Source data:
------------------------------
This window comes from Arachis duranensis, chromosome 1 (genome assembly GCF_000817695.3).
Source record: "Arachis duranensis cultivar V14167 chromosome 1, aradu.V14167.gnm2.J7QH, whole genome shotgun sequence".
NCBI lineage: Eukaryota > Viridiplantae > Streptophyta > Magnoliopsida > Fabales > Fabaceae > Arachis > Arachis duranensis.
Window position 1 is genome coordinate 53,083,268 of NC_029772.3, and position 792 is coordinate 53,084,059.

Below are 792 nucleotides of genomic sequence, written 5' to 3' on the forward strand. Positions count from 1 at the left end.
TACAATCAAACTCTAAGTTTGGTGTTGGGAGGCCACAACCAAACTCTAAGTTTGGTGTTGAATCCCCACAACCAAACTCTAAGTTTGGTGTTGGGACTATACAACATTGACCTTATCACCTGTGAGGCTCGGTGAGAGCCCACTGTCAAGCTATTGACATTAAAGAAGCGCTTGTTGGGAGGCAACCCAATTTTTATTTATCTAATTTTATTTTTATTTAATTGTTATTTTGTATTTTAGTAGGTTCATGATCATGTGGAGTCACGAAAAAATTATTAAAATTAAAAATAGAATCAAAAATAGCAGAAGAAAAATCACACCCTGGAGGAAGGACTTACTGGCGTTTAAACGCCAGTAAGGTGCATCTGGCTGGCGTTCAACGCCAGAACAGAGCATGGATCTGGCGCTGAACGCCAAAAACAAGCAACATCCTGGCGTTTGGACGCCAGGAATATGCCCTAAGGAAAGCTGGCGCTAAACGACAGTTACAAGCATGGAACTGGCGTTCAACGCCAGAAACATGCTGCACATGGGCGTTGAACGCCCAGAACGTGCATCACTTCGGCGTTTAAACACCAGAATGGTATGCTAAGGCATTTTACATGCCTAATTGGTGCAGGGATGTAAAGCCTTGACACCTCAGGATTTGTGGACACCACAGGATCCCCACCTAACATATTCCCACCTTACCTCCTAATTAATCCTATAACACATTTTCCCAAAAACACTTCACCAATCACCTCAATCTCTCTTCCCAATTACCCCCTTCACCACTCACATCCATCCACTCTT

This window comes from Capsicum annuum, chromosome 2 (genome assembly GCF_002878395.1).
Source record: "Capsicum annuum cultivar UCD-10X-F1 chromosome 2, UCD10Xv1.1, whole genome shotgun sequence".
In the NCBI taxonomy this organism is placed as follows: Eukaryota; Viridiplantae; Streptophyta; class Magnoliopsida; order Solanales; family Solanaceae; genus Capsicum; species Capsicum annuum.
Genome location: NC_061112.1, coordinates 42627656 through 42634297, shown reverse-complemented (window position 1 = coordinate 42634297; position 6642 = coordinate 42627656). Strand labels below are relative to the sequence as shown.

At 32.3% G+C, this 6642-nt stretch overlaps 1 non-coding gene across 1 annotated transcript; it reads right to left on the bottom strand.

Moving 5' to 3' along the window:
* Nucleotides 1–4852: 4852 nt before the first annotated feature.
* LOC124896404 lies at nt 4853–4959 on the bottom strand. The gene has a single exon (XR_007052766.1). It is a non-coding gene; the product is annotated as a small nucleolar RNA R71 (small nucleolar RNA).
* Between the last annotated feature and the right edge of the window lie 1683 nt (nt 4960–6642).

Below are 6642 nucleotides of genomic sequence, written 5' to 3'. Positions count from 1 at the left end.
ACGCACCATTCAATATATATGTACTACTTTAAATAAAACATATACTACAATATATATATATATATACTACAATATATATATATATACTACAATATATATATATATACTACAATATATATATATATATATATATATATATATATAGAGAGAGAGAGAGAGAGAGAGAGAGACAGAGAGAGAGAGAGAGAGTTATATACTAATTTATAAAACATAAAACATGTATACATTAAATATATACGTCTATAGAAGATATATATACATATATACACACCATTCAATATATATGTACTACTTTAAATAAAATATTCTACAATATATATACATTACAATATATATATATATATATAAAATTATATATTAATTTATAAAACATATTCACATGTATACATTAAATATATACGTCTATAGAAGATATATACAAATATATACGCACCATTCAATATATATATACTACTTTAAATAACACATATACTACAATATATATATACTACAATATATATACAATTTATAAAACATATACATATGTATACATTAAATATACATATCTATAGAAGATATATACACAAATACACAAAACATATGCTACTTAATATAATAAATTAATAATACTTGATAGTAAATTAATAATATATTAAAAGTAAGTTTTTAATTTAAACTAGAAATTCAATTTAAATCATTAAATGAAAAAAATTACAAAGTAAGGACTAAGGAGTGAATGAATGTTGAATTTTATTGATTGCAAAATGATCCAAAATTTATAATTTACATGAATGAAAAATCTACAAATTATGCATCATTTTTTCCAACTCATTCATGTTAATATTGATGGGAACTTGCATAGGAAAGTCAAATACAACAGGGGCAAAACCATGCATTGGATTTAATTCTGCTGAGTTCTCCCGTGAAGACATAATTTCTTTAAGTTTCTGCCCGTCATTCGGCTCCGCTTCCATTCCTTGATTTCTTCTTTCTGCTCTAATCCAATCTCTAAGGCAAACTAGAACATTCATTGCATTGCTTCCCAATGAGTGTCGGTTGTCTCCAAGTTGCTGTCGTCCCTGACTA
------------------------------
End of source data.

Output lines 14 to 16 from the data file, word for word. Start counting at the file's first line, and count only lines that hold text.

* LOC124896404 lies at nt 4853–4959 on the bottom strand. The gene has a single exon (XR_007052766.1). It is a non-coding gene; the product is annotated as a small nucleolar RNA R71 (small nucleolar RNA).
* Between the last annotated feature and the right edge of the window lie 1683 nt (nt 4960–6642).

Below are 6642 nucleotides of genomic sequence, written 5' to 3'. Positions count from 1 at the left end.